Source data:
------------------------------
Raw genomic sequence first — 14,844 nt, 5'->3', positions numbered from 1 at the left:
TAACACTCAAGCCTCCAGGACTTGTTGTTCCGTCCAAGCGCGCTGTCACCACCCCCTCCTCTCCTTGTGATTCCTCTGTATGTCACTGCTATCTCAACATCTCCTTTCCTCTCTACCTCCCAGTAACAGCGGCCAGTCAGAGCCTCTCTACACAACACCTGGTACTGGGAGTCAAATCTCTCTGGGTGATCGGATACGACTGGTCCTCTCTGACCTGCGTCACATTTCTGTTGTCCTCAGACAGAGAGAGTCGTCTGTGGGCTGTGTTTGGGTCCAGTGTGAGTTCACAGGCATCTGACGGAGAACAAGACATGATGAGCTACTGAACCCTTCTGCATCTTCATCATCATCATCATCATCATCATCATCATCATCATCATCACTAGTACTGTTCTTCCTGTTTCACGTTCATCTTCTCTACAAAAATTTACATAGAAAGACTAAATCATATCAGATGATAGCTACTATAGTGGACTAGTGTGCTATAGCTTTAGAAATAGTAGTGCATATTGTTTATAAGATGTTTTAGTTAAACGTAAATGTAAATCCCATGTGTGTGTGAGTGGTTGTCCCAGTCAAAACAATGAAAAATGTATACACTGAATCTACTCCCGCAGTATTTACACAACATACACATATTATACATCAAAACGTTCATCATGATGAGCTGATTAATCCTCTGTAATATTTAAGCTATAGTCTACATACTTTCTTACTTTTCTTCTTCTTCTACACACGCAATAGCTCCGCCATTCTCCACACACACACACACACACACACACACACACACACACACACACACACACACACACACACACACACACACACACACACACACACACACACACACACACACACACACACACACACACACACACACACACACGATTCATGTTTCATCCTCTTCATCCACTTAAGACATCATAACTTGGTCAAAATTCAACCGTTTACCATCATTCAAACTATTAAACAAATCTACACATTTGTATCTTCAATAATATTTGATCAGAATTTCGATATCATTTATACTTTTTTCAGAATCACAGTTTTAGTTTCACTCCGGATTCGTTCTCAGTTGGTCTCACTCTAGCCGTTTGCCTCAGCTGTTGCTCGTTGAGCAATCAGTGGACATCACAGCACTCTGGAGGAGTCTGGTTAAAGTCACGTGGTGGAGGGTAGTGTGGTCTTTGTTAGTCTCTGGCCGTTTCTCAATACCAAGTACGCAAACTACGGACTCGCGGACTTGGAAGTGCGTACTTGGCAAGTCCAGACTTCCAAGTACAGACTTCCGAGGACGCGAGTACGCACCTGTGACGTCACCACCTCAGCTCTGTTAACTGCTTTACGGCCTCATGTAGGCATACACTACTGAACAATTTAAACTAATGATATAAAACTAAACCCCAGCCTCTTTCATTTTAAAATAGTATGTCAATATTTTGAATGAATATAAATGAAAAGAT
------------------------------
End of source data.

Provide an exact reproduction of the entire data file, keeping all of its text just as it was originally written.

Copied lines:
Raw genomic sequence first — 14,844 nt, 5'->3', positions numbered from 1 at the left:
TAACACTCAAGCCTCCAGGACTTGTTGTTCCGTCCAAGCGCGCTGTCACCACCCCCTCCTCTCCTTGTGATTCCTCTGTATGTCACTGCTATCTCAACATCTCCTTTCCTCTCTACCTCCCAGTAACAGCGGCCAGTCAGAGCCTCTCTACACAACACCTGGTACTGGGAGTCAAATCTCTCTGGGTGATCGGATACGACTGGTCCTCTCTGACCTGCGTCACATTTCTGTTGTCCTCAGACAGAGAGAGTCGTCTGTGGGCTGTGTTTGGGTCCAGTGTGAGTTCACAGGCATCTGACGGAGAACAAGACATGATGAGCTACTGAACCCTTCTGCATCTTCATCATCATCATCATCATCATCATCATCATCATCATCATCACTAGTACTGTTCTTCCTGTTTCACGTTCATCTTCTCTACAAAAATTTACATAGAAAGACTAAATCATATCAGATGATAGCTACTATAGTGGACTAGTGTGCTATAGCTTTAGAAATAGTAGTGCATATTGTTTATAAGATGTTTTAGTTAAACGTAAATGTAAATCCCATGTGTGTGTGAGTGGTTGTCCCAGTCAAAACAATGAAAAATGTATACACTGAATCTACTCCCGCAGTATTTACACAACATACACATATTATACATCAAAACGTTCATCATGATGAGCTGATTAATCCTCTGTAATATTTAAGCTATAGTCTACATACTTTCTTACTTTTCTTCTTCTTCTACACACGCAATAGCTCCGCCATTCTCCACACACACACACACACACACACACACACACACACACACACACACACACACACACACACACACACACACACACACACACACACACACACACACACACACACACACACACACACACACACACACACACACGATTCATGTTTCATCCTCTTCATCCACTTAAGACATCATAACTTGGTCAAAATTCAACCGTTTACCATCATTCAAACTATTAAACAAATCTACACATTTGTATCTTCAATAATATTTGATCAGAATTTCGATATCATTTATACTTTTTTCAGAATCACAGTTTTAGTTTCACTCCGGATTCGTTCTCAGTTGGTCTCACTCTAGCCGTTTGCCTCAGCTGTTGCTCGTTGAGCAATCAGTGGACATCACAGCACTCTGGAGGAGTCTGGTTAAAGTCACGTGGTGGAGGGTAGTGTGGTCTTTGTTAGTCTCTGGCCGTTTCTCAATACCAAGTACGCAAACTACGGACTCGCGGACTTGGAAGTGCGTACTTGGCAAGTCCAGACTTCCAAGTACAGACTTCCGAGGACGCGAGTACGCACCTGTGACGTCACCACCTCAGCTCTGTTAACTGCTTTACGGCCTCATGTAGGCATACACTACTGAACAATTTAAACTAATGATATAAAACTAAACCCCAGCCTCTTTCATTTTAAAATAGTATGTCAATATTTTGAATGAATATAAATGAAAAGAT